Archive for Jun, 2010

Because I love dogs so much that I had to work garden touring around the simultaneous D.O.G. event in Long Beach, here’s a gallery of the doggie event.  You can attend with or without your pooch on June 15th and 16th, 2012.:

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The Toepfler garden in Klipsan Beach neighbourhood. Large. Gardened by CPNs (Certified Plant Nuts.) Seems to me to be planted for drought tolerance. Awesome. Awesome. Awesome.  I toured it twice, one on June 6th with Patti, and again on the Music in the Gardens tour day.  It is one of my favourite gardens, not only of the Peninsula tour but of the many garden tours I’ve attended over the years.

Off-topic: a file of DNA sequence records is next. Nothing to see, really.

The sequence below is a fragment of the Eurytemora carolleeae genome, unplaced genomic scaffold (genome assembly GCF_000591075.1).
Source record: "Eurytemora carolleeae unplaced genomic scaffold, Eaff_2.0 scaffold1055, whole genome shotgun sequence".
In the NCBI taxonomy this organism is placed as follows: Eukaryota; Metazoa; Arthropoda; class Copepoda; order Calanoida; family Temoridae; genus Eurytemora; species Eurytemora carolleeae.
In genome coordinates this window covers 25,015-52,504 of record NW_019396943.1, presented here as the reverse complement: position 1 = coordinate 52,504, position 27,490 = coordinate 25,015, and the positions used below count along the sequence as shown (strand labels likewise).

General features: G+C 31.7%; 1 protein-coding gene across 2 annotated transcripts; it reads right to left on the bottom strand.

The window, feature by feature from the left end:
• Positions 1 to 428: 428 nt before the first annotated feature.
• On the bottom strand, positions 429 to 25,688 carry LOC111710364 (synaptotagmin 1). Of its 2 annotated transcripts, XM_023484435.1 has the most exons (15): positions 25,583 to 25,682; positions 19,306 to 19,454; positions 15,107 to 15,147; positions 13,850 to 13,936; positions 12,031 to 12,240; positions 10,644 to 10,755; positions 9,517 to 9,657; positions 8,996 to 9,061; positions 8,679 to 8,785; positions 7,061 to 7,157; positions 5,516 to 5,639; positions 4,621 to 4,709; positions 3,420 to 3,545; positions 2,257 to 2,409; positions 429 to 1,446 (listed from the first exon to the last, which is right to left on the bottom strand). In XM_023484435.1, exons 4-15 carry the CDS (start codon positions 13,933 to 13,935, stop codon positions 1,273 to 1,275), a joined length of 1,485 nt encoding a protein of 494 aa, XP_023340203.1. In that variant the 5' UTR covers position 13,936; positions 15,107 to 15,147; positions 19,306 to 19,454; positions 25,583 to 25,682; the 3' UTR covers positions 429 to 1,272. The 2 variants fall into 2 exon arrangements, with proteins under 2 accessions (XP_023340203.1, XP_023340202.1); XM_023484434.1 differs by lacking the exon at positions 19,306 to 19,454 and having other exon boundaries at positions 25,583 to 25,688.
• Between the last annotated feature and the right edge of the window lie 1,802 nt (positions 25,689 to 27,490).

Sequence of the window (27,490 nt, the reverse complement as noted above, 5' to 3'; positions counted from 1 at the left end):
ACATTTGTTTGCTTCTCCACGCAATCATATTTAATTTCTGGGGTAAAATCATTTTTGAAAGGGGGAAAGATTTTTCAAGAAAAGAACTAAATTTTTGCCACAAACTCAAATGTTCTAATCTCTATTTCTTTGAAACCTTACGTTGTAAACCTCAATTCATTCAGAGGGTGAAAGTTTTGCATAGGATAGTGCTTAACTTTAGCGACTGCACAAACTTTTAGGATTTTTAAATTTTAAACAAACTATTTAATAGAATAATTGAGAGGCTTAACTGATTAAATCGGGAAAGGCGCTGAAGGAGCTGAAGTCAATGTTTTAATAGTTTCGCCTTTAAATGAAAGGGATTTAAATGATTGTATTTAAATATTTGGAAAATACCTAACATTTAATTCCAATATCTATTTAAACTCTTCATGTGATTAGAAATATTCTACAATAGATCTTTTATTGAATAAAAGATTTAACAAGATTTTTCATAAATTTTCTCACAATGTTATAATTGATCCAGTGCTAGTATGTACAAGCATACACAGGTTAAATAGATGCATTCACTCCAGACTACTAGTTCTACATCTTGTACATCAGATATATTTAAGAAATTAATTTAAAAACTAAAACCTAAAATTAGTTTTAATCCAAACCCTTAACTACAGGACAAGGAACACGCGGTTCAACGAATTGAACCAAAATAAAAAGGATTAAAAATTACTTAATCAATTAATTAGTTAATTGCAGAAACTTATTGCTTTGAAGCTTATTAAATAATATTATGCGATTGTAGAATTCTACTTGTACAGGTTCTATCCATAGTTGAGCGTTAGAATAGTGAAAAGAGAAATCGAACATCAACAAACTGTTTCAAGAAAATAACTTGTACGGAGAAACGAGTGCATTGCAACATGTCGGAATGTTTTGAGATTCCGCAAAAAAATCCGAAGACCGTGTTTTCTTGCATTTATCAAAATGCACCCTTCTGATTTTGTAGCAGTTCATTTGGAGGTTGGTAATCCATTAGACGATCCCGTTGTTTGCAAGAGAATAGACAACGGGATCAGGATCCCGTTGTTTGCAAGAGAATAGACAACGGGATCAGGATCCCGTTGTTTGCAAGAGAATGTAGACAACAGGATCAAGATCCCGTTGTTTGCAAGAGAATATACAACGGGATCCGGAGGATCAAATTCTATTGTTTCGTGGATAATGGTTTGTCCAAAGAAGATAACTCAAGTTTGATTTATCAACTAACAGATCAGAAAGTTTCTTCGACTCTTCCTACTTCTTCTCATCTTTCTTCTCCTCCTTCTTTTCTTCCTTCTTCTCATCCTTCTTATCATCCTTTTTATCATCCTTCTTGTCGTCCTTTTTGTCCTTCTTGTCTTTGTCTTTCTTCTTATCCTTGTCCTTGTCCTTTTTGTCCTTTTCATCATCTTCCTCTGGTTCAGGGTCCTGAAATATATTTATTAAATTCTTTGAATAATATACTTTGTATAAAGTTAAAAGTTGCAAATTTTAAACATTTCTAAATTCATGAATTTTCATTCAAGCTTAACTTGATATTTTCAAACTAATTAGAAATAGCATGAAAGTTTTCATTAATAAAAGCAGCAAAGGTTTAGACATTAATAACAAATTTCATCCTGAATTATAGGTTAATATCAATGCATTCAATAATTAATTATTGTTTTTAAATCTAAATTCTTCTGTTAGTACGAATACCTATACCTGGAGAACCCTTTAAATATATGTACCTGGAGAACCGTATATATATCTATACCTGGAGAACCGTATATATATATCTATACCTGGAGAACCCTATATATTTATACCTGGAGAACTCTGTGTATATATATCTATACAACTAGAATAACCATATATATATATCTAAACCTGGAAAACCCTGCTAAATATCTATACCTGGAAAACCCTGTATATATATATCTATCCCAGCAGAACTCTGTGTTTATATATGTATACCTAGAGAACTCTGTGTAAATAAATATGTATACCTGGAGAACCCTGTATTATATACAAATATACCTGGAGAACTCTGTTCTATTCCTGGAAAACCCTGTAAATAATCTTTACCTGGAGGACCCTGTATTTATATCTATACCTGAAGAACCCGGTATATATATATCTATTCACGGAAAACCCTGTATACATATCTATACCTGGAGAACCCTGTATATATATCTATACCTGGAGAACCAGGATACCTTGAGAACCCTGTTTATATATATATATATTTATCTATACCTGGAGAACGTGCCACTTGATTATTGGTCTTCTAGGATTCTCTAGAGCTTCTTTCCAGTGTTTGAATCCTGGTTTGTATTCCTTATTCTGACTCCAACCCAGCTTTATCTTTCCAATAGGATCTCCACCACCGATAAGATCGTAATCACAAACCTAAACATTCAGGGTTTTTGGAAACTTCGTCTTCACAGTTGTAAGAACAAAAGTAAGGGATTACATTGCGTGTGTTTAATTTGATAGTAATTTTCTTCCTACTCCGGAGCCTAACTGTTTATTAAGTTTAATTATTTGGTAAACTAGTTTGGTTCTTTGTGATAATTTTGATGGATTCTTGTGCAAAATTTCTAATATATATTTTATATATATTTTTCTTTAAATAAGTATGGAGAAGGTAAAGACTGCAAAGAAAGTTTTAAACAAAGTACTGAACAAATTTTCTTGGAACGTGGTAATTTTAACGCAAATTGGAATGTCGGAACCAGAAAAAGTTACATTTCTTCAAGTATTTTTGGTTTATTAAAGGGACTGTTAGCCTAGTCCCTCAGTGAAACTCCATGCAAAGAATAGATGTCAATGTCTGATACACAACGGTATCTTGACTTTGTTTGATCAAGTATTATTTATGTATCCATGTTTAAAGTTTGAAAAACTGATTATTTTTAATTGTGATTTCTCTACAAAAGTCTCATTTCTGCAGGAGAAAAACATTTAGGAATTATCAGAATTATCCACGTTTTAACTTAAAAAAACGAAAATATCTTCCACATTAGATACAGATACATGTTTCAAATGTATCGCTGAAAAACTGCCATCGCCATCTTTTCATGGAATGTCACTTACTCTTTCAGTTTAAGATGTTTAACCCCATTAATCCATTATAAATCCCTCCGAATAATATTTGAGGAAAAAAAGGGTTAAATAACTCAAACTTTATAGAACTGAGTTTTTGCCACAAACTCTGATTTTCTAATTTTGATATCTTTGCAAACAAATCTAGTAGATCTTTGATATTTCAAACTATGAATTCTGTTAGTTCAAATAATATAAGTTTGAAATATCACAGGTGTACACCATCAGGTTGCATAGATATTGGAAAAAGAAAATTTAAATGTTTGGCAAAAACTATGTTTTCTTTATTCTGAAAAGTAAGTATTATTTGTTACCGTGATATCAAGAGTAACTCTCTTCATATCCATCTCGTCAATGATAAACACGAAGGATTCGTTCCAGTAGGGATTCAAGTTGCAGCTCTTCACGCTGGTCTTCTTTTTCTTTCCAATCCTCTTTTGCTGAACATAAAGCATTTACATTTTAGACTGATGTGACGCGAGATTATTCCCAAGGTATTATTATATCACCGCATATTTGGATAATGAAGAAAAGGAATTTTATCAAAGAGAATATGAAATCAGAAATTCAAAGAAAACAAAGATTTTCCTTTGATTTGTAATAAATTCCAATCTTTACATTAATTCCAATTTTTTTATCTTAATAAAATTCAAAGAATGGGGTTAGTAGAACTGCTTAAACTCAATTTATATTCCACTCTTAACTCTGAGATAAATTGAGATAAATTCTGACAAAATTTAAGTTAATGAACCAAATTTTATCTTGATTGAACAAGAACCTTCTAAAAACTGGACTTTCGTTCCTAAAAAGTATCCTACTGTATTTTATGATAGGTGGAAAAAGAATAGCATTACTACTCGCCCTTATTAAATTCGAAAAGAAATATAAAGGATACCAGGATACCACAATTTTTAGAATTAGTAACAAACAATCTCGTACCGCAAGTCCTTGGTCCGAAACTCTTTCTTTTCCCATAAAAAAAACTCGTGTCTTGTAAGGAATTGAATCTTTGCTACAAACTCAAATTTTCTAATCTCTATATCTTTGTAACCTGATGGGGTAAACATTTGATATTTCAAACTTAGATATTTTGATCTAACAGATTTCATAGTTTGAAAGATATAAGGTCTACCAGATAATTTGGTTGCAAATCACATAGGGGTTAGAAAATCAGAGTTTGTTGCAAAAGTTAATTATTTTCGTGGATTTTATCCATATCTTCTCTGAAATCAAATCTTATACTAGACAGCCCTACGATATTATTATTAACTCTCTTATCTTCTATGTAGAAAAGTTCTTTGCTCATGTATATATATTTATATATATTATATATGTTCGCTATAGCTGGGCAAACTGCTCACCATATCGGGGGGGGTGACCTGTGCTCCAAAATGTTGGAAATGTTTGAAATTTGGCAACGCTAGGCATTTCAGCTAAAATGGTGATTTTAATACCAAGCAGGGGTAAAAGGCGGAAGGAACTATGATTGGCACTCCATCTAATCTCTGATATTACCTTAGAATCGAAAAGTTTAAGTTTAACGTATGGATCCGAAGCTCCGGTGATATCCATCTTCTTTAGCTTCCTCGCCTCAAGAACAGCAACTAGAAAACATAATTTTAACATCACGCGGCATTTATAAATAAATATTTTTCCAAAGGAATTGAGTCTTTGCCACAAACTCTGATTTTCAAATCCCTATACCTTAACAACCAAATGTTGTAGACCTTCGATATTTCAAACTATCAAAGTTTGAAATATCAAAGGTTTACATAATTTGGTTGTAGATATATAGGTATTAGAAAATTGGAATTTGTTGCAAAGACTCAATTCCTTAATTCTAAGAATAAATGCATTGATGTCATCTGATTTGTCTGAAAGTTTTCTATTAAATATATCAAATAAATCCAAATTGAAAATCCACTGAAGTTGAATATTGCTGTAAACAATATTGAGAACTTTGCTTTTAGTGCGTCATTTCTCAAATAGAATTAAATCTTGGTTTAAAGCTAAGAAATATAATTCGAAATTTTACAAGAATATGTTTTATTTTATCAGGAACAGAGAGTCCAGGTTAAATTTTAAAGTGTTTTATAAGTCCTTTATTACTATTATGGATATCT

outside the gate

You can tell the garden will be interesting by the exterior fencing.

fence detail

street view

peeking in

more fence detail

Ok, enough tantalizing peeks through the fence (which is in itself enough to make this a favourite garden of all time); let’s go inside.

through the gate

Now, supposing we had entered the driveway gate, we would turn left and see this path:

left of the driveway

through the arbour

looking back at the driveway

Walking down the path, we find a wooden sculpture.  I never would have guessed what this is: A deconstructed whiskey barrel planter!

deconstructed planter

And past that…Oh!  a purple horse!

Have you ever seen a purple horse?

the purple horse


While art created by the garden owners creates a buzz throughout the garden, it also abounds in good plants.

a collectible rhododendron

also, I think! a rhododendron

a Katsura with chocolate foliage!

a well displayed fern